"Jerry had his own unique and often hilarious stories, too, about his time as an attorney, and from having grown up in Limestone County. He was a walking history book when it came to the way Limestone County used to be. He could tell you who lived in what house, what business was in what storefront, and who was kin to whom. As the county continues to grow and change, I hope people will take time to listen to older residents like the Jerry Barksdales in your community, because when they’re gone, a bit of your history is gone, too," Smith said.
Not allowed to die
Rebecca Davis, archivist for the Limestone County Archives, posted a remembrance of Barksdale on her Facebook page Tuesday night. She had known Barksdale for years before he approached her a few years ago to ask if she would edit his book, "Revolutionaries and Rebels." She said she got to know him better during the editing process and the years that followed.
"When I was working on the book, he would come to my office at least once a week to see how things were going, and we would always end up having a long conversation about everything. Life, love, marriage, divorce, religion, philosophy, theology, history … The man had a story for everything because the man had lived more lives in his one life than most people do in 10 lifetimes. There was always a lesson to be learned from his stories, but always compassion, understanding and kindness woven into any lesson. And a whole lot of belly laughs, too! For someone who used to be the toughest lawyer in town, he delivered the least amount of judgment of anyone I’ve ever known."
Davis noticed Barksdale's health issue, she said in her Facebook post.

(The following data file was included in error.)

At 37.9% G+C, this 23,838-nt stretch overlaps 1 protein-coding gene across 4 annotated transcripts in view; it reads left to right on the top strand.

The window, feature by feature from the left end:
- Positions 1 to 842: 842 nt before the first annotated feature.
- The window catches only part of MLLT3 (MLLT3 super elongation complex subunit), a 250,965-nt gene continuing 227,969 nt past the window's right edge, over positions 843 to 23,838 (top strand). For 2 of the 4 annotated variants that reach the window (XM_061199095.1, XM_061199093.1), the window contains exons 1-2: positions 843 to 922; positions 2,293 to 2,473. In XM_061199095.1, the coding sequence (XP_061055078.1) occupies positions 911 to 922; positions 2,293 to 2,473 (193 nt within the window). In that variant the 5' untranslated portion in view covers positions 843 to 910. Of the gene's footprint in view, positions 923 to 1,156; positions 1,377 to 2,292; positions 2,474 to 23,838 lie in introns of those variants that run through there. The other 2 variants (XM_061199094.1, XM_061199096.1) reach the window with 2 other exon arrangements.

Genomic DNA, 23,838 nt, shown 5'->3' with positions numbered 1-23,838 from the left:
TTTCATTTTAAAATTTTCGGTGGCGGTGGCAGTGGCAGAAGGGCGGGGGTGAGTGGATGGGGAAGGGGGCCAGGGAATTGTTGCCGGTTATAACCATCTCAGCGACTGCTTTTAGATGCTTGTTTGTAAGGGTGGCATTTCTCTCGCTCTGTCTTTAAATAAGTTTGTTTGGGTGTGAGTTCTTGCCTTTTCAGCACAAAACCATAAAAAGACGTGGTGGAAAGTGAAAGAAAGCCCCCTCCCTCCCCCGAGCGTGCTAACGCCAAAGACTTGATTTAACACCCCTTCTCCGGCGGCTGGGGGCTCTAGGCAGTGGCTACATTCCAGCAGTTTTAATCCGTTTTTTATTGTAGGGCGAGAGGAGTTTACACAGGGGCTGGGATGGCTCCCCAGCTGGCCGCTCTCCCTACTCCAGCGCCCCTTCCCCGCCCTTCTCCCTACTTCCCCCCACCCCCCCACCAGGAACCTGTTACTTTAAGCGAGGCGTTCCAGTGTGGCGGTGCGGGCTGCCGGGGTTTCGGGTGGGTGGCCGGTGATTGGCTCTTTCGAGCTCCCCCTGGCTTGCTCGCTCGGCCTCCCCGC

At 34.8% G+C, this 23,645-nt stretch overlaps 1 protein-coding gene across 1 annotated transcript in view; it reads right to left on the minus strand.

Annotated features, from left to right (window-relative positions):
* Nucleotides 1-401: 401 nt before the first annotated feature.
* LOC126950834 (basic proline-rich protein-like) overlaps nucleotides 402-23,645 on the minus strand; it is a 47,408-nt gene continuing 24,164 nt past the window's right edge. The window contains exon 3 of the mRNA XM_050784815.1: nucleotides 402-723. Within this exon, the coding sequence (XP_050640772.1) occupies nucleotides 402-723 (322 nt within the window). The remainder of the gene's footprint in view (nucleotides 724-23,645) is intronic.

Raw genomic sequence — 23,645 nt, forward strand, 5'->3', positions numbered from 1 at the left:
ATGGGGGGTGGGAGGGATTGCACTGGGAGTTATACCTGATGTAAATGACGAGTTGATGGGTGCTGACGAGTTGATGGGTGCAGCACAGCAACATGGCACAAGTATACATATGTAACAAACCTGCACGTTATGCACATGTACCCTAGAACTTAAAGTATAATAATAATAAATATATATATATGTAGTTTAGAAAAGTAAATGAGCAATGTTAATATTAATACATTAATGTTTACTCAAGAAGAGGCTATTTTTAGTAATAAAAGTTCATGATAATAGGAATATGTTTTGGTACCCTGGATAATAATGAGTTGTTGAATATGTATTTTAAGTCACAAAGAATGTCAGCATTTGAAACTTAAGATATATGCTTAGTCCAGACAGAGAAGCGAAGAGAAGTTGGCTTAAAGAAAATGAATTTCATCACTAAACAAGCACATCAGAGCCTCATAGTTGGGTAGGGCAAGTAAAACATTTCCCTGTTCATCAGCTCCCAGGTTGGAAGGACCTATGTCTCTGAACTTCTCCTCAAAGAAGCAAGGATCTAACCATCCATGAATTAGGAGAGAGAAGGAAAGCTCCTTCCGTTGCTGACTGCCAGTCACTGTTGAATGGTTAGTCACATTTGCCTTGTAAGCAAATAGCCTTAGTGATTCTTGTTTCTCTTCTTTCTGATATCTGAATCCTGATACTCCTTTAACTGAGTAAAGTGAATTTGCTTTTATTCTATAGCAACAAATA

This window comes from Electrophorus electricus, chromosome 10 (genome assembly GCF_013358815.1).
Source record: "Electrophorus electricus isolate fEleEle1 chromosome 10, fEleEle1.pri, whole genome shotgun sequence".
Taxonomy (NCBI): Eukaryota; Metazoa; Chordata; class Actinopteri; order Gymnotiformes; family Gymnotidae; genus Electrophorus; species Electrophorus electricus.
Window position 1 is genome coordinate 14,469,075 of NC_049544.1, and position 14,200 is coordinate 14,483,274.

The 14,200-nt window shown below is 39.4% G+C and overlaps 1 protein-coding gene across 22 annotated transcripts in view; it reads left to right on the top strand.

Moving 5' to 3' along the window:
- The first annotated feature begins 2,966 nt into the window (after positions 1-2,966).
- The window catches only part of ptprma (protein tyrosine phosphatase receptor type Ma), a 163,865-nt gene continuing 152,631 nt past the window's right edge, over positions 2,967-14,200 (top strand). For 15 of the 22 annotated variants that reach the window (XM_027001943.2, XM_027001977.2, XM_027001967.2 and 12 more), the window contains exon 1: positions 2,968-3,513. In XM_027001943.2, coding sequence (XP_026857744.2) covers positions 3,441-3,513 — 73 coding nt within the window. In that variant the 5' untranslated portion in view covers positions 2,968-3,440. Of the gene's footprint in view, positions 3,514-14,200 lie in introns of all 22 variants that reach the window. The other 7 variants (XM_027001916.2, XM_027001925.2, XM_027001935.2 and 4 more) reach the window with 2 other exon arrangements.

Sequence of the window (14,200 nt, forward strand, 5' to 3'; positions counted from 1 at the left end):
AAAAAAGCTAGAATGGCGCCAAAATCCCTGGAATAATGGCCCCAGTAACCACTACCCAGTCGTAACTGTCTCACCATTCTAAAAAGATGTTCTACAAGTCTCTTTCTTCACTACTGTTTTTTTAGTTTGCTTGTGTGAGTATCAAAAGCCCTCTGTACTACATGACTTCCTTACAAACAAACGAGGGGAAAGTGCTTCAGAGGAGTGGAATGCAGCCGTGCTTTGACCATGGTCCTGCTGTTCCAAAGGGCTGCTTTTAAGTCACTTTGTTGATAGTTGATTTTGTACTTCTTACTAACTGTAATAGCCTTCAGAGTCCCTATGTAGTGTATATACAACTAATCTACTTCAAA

"The last few times he came up to the archives, his big ol’ heart was working triple time to keep up with him, and it showed. I (would ask) him how he was doing, and he would straight up tell me, 'I’m dying.' I informed him he was not allowed to die, but as usual, he didn’t listen to my bossiness. This town and this world will never be the same without Jerry Barksdale. I know my life won’t be the same. My heart goes out to all his family and all the many many other people who loved him, too."
Books in his head
Athens Mayor Ronnie Marks, a Vietnam War veteran, knew Barksdale for years and described him as a fixture at the Alabama Veterans Museum and Archives in Athens.
"What a great American and a great patriot and such a true friend to so many of us," Marks told The News Courier. "Walking into the veterans museum and not seeing him sitting there will be a sad note. I wish we had someone who could do a book on him."
Marks also told Hollman for her Facebook post, "When you were around Jerry, he was never without a story to share from his days as an attorney to his experiences meeting people. There is no telling how many books he had in his head that he had not gotten around to writing.”